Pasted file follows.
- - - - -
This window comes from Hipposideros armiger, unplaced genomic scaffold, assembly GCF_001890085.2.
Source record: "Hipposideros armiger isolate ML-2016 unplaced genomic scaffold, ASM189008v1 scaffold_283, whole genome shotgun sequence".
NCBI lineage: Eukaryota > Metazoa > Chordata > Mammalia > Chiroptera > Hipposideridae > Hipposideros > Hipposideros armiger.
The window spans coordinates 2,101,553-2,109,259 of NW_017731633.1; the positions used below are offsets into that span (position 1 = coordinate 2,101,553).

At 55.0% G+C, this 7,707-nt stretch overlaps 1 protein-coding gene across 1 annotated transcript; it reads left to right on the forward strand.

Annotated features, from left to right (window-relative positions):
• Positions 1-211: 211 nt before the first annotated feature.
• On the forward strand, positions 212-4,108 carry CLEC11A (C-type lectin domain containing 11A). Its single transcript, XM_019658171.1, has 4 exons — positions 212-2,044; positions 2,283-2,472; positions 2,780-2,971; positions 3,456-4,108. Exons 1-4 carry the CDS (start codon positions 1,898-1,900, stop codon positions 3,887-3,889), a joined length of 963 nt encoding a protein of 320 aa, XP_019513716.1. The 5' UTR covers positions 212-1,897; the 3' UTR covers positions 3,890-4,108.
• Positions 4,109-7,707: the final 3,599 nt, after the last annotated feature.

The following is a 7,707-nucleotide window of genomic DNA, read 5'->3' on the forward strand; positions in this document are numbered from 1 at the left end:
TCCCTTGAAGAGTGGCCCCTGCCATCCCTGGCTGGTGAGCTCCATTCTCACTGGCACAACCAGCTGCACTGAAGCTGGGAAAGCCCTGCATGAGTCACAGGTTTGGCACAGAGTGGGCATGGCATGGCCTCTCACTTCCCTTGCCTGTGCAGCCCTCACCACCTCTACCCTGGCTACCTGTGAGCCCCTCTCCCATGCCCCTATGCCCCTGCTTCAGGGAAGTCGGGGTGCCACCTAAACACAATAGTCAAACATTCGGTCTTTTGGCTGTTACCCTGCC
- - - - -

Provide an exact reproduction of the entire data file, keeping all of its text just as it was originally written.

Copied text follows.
This window comes from Hipposideros armiger, unplaced genomic scaffold, assembly GCF_001890085.2.
Source record: "Hipposideros armiger isolate ML-2016 unplaced genomic scaffold, ASM189008v1 scaffold_283, whole genome shotgun sequence".
NCBI lineage: Eukaryota > Metazoa > Chordata > Mammalia > Chiroptera > Hipposideridae > Hipposideros > Hipposideros armiger.
The window spans coordinates 2,101,553-2,109,259 of NW_017731633.1; the positions used below are offsets into that span (position 1 = coordinate 2,101,553).

At 55.0% G+C, this 7,707-nt stretch overlaps 1 protein-coding gene across 1 annotated transcript; it reads left to right on the forward strand.

Annotated features, from left to right (window-relative positions):
• Positions 1-211: 211 nt before the first annotated feature.
• On the forward strand, positions 212-4,108 carry CLEC11A (C-type lectin domain containing 11A). Its single transcript, XM_019658171.1, has 4 exons — positions 212-2,044; positions 2,283-2,472; positions 2,780-2,971; positions 3,456-4,108. Exons 1-4 carry the CDS (start codon positions 1,898-1,900, stop codon positions 3,887-3,889), a joined length of 963 nt encoding a protein of 320 aa, XP_019513716.1. The 5' UTR covers positions 212-1,897; the 3' UTR covers positions 3,890-4,108.
• Positions 4,109-7,707: the final 3,599 nt, after the last annotated feature.

The following is a 7,707-nucleotide window of genomic DNA, read 5'->3' on the forward strand; positions in this document are numbered from 1 at the left end:
TCCCTTGAAGAGTGGCCCCTGCCATCCCTGGCTGGTGAGCTCCATTCTCACTGGCACAACCAGCTGCACTGAAGCTGGGAAAGCCCTGCATGAGTCACAGGTTTGGCACAGAGTGGGCATGGCATGGCCTCTCACTTCCCTTGCCTGTGCAGCCCTCACCACCTCTACCCTGGCTACCTGTGAGCCCCTCTCCCATGCCCCTATGCCCCTGCTTCAGGGAAGTCGGGGTGCCACCTAAACACAATAGTCAAACATTCGGTCTTTTGGCTGTTACCCTGCC